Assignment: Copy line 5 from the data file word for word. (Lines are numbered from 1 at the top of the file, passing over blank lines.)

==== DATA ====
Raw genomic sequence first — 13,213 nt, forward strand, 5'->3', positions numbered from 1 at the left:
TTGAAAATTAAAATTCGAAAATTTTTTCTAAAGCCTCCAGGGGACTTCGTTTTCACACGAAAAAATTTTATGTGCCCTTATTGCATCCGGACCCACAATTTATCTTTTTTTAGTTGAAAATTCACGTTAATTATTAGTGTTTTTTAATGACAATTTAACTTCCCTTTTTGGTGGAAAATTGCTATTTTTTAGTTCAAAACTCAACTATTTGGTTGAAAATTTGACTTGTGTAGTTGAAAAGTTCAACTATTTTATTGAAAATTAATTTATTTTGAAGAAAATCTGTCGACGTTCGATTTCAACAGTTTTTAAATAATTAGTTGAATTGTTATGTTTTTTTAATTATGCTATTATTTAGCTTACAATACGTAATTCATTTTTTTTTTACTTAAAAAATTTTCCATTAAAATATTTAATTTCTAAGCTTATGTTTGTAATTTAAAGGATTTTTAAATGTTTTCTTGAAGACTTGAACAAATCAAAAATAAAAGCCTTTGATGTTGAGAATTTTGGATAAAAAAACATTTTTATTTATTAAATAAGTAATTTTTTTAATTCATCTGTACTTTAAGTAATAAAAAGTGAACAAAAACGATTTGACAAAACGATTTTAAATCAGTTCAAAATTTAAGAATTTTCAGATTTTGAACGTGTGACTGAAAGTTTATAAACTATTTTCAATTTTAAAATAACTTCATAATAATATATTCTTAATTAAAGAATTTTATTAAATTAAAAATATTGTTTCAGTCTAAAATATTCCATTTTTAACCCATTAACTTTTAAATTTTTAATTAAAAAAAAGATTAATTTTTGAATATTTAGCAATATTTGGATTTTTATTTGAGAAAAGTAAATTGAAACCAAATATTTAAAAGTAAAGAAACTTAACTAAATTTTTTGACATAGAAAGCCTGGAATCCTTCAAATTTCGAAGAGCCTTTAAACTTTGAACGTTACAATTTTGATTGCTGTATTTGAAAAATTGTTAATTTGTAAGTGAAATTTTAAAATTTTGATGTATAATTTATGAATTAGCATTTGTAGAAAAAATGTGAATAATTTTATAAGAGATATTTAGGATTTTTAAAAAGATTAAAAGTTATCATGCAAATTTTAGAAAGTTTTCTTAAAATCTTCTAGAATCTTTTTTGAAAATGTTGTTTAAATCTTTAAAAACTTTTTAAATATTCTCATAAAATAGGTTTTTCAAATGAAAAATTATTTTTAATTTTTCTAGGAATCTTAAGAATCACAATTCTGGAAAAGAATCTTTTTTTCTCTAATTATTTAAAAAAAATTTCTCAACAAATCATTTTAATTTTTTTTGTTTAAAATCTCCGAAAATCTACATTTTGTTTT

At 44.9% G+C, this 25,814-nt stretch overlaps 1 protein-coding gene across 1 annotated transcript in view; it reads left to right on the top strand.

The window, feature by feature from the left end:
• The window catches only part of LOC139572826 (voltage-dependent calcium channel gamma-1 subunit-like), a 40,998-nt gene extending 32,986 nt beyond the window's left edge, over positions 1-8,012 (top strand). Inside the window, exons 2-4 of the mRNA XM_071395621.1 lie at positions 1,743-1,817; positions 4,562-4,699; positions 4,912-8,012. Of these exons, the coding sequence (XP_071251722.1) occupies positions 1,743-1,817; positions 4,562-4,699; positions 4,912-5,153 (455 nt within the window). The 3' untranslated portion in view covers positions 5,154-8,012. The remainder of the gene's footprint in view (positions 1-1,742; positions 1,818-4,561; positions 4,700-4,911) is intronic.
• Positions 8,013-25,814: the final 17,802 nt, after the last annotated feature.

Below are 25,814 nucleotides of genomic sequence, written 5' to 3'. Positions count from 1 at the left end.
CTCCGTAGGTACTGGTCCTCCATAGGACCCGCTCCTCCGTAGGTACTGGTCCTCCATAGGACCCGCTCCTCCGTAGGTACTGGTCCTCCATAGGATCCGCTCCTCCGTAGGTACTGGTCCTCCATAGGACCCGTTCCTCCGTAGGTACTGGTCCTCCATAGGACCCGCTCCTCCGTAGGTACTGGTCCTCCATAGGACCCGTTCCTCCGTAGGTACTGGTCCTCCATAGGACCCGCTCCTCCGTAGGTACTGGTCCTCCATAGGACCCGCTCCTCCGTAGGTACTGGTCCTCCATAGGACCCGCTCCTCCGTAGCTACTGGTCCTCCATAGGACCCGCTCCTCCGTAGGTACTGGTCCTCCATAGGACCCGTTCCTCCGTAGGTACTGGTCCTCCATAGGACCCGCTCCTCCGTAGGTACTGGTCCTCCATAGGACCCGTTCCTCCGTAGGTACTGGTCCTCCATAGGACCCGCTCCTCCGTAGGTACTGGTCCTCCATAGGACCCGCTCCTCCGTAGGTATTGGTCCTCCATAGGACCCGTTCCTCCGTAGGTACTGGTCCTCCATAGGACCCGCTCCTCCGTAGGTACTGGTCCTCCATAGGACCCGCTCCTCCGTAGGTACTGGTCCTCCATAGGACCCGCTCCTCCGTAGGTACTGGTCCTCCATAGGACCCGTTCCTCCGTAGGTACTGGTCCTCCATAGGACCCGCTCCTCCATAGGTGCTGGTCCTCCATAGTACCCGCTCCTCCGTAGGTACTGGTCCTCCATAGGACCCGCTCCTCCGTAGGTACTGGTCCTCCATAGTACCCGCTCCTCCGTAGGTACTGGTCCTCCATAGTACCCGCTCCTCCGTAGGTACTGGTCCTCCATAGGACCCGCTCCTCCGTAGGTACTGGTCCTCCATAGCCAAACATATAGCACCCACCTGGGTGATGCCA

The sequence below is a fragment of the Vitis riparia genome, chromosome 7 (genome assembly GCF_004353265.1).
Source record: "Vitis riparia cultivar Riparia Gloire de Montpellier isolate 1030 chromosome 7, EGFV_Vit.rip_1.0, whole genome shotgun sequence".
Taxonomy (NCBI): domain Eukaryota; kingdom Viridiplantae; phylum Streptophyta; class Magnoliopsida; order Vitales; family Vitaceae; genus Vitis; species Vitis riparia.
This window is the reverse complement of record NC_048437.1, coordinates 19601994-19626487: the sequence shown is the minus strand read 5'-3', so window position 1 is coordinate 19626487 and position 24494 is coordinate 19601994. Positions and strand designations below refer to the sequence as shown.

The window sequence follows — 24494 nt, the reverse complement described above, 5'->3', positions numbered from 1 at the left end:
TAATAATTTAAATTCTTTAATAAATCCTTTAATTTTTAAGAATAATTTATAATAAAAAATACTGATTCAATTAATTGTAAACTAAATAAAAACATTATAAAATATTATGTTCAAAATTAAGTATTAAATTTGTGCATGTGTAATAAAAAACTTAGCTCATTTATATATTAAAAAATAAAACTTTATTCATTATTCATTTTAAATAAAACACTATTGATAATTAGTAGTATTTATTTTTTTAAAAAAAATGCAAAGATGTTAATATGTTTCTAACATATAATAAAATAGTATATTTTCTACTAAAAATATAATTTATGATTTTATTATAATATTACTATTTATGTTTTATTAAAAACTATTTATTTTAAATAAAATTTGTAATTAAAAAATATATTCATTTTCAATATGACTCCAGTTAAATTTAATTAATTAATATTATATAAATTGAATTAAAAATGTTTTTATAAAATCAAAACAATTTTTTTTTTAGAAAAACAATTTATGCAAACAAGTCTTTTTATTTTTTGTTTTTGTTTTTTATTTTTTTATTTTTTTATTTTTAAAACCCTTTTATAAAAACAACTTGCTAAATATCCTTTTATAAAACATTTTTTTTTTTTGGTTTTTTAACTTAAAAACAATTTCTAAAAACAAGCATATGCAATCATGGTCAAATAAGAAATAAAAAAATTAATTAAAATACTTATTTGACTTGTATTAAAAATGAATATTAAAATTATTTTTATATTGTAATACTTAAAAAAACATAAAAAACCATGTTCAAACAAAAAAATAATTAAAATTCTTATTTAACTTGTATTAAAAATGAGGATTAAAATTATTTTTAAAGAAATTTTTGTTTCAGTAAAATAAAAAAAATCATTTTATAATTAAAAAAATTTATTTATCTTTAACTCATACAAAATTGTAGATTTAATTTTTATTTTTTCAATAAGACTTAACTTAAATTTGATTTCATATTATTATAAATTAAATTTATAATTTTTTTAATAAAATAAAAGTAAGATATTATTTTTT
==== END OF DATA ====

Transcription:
• The window catches only part of LOC139572826 (voltage-dependent calcium channel gamma-1 subunit-like), a 40,998-nt gene extending 32,986 nt beyond the window's left edge, over positions 1-8,012 (top strand). Inside the window, exons 2-4 of the mRNA XM_071395621.1 lie at positions 1,743-1,817; positions 4,562-4,699; positions 4,912-8,012. Of these exons, the coding sequence (XP_071251722.1) occupies positions 1,743-1,817; positions 4,562-4,699; positions 4,912-5,153 (455 nt within the window). The 3' untranslated portion in view covers positions 5,154-8,012. The remainder of the gene's footprint in view (positions 1-1,742; positions 1,818-4,561; positions 4,700-4,911) is intronic.